Last summer, an unfancied Netherlands team reached the semi-finals of the World Cup in Brazil, losing on penalties to Argentina before comprehensively beating the hosts in the third place play-off. 15 months on, the Dutch find themselves on the brink of failing to reach Euro 2016 after a dismal qualification campaign.

The Netherlands’ run to the last four of the World Cup in 2014 was a fine achievement for manager Louis van Gaal. Drawn alongside holders Spain, an up-and-coming Chile and difficult-to-beat Australia, many predicted that the Netherlands would not even make it past the group stage, but the current Manchester United boss succeeded with a pragmatic, counter-attacking approach and 5-3-2 formation that went against many of the traditional Dutch ideals.

Indeed, regardless of the third-place finish in Brazil, there was unease in some quarters at the style of play that had been employed to get that far; despite being home to only 16.8 million people, an attacking, proactive and entertaining way of doing things has always been seen as equally – or perhaps even more – important as winning in the Netherlands.

When Van Gaal departed at the end of the tournament to join United, the KNVB decided they would attempt to return to the days of 4-3-3 and possession-based football that the Netherlands became famous for in the 1970s. In hindsight, those intentions – while admirable – look to have been severely flawed.

Guus Hiddink, the veteran Dutch coach who has managed Real Madrid and Chelsea at club level and South Korea, Australia, Russia and Turkey in the international game – as well as a four-year spell in charge of his home country between 1994 and 1998 – was the man chosen to lead the project, with Danny Blind set to take over from the 68-year-old after the Euros in what seemed like a well-thought-out succession plan.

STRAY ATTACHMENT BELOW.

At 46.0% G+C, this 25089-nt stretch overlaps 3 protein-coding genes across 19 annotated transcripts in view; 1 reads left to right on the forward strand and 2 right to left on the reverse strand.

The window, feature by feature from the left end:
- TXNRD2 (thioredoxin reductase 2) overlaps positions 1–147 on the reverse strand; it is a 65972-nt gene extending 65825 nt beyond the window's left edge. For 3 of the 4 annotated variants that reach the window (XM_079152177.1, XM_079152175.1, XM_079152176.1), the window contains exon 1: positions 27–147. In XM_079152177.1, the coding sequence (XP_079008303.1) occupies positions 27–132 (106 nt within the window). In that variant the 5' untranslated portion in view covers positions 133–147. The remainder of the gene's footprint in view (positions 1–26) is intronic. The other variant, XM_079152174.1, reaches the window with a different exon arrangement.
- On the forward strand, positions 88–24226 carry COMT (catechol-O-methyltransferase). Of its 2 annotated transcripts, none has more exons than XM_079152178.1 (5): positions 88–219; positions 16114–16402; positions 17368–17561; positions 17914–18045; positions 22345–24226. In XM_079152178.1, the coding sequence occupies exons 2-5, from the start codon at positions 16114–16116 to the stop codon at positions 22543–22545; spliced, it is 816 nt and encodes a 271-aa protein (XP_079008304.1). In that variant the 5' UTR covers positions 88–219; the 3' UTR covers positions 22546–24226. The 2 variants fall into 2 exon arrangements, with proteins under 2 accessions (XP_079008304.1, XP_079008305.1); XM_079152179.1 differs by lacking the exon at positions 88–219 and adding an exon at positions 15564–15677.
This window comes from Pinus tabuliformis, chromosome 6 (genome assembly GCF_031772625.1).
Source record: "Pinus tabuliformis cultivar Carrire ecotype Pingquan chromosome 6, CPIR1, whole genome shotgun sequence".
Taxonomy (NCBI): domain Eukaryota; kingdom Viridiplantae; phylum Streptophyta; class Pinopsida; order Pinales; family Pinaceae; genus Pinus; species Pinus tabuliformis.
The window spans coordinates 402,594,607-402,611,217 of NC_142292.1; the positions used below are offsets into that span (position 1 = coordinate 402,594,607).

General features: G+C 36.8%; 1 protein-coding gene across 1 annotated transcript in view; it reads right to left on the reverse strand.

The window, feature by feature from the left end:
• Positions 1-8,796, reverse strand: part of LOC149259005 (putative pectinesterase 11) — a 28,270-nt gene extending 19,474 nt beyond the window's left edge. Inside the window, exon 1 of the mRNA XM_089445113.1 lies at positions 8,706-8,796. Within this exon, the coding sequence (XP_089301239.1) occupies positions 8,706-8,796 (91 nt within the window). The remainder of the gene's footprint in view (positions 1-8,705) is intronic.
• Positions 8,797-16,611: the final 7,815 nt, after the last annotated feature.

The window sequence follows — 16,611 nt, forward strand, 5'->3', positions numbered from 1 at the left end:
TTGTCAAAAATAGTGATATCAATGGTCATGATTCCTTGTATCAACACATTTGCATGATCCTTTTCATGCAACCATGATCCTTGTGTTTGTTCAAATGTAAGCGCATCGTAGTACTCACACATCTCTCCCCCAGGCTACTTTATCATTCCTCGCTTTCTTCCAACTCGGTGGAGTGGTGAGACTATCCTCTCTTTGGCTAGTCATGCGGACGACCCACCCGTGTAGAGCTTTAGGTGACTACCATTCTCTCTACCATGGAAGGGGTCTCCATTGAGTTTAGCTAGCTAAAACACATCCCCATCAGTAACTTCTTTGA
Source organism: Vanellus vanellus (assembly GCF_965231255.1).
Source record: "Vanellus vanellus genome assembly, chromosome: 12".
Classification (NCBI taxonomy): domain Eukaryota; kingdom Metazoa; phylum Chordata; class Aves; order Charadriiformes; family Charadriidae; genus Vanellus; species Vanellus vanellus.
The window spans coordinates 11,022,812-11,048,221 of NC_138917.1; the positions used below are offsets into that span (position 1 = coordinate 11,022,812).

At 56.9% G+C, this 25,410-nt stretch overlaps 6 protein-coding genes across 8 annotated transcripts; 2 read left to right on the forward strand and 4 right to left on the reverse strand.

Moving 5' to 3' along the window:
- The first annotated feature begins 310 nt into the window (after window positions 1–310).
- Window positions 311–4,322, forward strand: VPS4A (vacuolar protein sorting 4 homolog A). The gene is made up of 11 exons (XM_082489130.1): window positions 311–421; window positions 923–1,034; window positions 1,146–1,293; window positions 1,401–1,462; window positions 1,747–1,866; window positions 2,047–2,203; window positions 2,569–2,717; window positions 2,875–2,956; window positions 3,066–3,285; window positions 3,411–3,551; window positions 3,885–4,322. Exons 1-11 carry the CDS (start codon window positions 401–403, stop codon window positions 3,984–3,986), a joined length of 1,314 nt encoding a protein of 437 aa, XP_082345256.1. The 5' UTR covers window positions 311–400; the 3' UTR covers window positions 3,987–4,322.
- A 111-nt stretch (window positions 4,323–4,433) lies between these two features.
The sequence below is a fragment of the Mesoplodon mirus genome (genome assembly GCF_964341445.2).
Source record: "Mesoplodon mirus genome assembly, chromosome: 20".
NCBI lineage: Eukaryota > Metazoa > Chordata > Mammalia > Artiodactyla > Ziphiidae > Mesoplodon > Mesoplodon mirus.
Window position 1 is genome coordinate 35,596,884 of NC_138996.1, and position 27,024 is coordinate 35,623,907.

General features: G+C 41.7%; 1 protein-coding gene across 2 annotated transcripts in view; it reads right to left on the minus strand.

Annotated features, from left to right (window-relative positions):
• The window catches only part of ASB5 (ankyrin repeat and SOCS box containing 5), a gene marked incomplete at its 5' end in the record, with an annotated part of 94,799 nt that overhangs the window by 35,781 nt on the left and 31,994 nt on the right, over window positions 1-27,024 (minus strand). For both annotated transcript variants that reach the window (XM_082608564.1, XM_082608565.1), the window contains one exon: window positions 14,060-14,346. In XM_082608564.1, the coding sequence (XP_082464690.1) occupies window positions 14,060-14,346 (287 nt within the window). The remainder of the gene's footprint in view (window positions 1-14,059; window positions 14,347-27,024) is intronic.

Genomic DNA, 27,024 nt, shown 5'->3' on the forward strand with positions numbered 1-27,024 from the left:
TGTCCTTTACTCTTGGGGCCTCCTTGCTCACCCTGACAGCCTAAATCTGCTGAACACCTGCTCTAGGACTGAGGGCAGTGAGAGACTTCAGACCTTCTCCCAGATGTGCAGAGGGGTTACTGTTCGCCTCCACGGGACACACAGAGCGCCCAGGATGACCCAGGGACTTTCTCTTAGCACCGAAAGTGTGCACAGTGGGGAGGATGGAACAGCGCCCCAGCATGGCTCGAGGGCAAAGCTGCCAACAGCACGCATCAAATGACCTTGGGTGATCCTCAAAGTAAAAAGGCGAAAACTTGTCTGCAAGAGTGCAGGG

The Netherlands immediately ran into problems, though, losing to Czech Republic in their opening encounter before unconvincingly defeating Kazakhstan in Amsterdam and succumbing to a 2-0 defeat to Iceland in Reykjavik. As the months rolled on, it became increasingly clear that the current Dutch side is simply not good enough to play the style of football that the authorities wanted to reintroduce.

It would be unfair to claim that there is no talent in this Netherlands outfit. Memphis Depay, Jordy Clasie and Georginio Wijnaldum are all gifted youngsters with huge potential, while Arjen Robben, Robin van Persie and Wesley Sneijder have been among the best players in their position in the world at various points over the last five years.

In between those two groups, though, the pool is rather shallow: there are no real Dutch stars between the ages of 26 and 30, the theoretical prime of a player’s career.

There is no way of knowing whether a more pragmatic, counter-attacking approach would have aided the Netherlands in their attempt to reach Euro 2016; had they followed the template that got them to the World Cup semi-finals, though, it is likely that they would have been able to qualify automatically by finishing in the top two of Group A.

Instead, the Dutch have already passed up that chance and will now battle it out with Turkey for a place in the play-offs. Blind’s charges are two points behind the Turks with two matches remaining: the Dutch take on Kazakhstan on Saturday and Czech Republic on Tuesday, with Turkey facing the Czechs and Iceland on the same days.

The situation is thus out of the Netherlands’ hands. The increased format of the European Championship from 16 teams to 24 was supposed to make it even easier for the continent’s larger nations to qualify. After a disastrous year, the Netherlands look set to be the campaign’s biggest casualty.

About the Author – Greg Lea

Freelance football writer. Work published by FourFourTwo, The Guardian, World Soccer, Goal, The National, Squawka, Eurosport, The Blizzard + others.

Twitter @GregLeaFootball




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